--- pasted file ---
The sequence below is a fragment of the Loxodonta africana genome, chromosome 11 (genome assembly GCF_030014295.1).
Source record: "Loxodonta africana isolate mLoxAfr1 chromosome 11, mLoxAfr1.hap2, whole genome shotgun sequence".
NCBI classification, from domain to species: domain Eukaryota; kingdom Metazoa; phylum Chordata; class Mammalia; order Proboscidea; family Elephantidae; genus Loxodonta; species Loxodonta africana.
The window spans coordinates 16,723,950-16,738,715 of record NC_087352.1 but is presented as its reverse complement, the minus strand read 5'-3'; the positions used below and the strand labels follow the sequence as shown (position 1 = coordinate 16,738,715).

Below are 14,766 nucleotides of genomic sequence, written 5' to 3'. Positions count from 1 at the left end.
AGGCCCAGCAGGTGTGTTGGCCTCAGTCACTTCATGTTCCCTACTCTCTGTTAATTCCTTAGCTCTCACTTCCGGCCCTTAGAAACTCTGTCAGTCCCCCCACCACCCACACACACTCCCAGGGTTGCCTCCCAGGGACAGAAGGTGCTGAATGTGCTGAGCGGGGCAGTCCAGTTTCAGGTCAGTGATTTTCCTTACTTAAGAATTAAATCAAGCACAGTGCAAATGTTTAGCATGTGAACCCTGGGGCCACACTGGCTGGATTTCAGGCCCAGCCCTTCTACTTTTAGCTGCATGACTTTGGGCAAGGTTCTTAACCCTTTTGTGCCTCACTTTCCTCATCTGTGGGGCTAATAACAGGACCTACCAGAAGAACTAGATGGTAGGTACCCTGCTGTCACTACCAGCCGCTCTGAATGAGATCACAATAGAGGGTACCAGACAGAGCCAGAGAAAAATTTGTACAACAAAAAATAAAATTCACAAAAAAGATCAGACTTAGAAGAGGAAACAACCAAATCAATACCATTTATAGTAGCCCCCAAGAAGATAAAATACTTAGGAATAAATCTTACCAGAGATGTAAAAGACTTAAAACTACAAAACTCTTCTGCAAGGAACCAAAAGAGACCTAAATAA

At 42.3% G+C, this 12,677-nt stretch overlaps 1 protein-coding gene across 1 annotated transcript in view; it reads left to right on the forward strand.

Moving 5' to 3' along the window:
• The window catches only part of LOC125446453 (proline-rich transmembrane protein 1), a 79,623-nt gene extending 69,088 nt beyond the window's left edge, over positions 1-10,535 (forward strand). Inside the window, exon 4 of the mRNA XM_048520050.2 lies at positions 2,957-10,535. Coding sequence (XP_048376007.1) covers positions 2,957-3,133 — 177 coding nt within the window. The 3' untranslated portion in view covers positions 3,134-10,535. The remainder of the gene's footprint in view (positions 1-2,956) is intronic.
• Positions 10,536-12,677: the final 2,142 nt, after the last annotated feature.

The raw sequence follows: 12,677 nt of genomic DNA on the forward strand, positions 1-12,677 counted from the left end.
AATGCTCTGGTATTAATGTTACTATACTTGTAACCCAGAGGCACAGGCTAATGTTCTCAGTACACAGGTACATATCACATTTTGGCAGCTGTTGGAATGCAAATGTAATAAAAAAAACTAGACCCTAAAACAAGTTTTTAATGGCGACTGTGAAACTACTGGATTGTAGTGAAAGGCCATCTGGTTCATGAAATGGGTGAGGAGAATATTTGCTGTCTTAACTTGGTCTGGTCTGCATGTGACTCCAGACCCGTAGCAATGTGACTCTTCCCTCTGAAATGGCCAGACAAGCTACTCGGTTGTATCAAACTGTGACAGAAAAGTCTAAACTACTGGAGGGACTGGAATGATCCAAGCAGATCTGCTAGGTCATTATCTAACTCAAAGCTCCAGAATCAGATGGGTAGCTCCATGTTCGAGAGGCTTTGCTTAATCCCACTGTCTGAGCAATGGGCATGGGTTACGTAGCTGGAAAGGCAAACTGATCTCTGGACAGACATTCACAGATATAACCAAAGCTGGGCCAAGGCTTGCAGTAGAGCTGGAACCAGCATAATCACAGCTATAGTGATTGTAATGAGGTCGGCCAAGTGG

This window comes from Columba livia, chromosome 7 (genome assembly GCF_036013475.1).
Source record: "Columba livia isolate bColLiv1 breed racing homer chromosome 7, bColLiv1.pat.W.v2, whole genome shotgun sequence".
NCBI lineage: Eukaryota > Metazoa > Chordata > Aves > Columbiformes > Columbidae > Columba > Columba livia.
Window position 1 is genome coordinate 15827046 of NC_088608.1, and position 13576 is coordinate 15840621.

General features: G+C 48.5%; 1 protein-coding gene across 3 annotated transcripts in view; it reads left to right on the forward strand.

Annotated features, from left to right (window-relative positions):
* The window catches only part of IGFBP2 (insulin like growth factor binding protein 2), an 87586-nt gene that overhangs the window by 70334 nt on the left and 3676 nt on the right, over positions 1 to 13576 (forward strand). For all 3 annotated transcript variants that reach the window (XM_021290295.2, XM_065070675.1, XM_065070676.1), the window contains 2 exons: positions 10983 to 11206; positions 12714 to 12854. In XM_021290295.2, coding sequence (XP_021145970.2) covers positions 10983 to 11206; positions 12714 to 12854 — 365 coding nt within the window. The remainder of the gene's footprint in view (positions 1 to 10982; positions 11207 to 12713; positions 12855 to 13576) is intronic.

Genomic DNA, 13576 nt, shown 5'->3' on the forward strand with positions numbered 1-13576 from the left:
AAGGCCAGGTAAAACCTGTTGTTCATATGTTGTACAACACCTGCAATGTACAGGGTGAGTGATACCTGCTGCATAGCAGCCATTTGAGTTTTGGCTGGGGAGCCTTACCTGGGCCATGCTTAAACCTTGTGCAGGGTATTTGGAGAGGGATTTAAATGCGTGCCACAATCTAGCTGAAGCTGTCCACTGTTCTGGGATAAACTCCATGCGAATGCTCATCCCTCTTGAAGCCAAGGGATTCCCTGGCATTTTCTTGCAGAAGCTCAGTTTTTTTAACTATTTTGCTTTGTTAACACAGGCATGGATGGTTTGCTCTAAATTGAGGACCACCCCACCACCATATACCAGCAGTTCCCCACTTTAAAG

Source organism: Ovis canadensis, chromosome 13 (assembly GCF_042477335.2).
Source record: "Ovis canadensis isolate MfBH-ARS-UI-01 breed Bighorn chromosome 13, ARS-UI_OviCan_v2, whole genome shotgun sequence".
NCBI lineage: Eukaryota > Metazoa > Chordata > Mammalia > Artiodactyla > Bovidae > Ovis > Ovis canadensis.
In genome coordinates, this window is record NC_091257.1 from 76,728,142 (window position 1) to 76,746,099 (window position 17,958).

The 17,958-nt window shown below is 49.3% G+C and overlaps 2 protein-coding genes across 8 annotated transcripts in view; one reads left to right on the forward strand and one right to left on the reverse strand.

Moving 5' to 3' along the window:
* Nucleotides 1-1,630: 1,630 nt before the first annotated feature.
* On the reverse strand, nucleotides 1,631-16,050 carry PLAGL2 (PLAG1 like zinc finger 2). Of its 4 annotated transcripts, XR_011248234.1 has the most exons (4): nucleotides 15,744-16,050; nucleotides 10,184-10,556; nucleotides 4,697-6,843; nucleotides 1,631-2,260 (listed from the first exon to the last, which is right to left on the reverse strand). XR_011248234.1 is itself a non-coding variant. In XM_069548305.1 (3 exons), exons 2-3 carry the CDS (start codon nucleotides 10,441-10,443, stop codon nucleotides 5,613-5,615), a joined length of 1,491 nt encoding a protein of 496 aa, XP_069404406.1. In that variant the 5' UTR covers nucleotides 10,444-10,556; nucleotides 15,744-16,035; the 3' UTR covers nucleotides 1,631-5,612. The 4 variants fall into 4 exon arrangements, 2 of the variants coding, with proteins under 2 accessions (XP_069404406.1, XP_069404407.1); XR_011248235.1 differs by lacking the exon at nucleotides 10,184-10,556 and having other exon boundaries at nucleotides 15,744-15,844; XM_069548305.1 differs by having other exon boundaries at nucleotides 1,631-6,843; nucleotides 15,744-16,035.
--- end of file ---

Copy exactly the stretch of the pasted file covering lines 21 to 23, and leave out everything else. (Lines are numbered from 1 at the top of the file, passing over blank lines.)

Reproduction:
AAGGCCAGGTAAAACCTGTTGTTCATATGTTGTACAACACCTGCAATGTACAGGGTGAGTGATACCTGCTGCATAGCAGCCATTTGAGTTTTGGCTGGGGAGCCTTACCTGGGCCATGCTTAAACCTTGTGCAGGGTATTTGGAGAGGGATTTAAATGCGTGCCACAATCTAGCTGAAGCTGTCCACTGTTCTGGGATAAACTCCATGCGAATGCTCATCCCTCTTGAAGCCAAGGGATTCCCTGGCATTTTCTTGCAGAAGCTCAGTTTTTTTAACTATTTTGCTTTGTTAACACAGGCATGGATGGTTTGCTCTAAATTGAGGACCACCCCACCACCATATACCAGCAGTTCCCCACTTTAAAG

Source organism: Ovis canadensis, chromosome 13 (assembly GCF_042477335.2).
Source record: "Ovis canadensis isolate MfBH-ARS-UI-01 breed Bighorn chromosome 13, ARS-UI_OviCan_v2, whole genome shotgun sequence".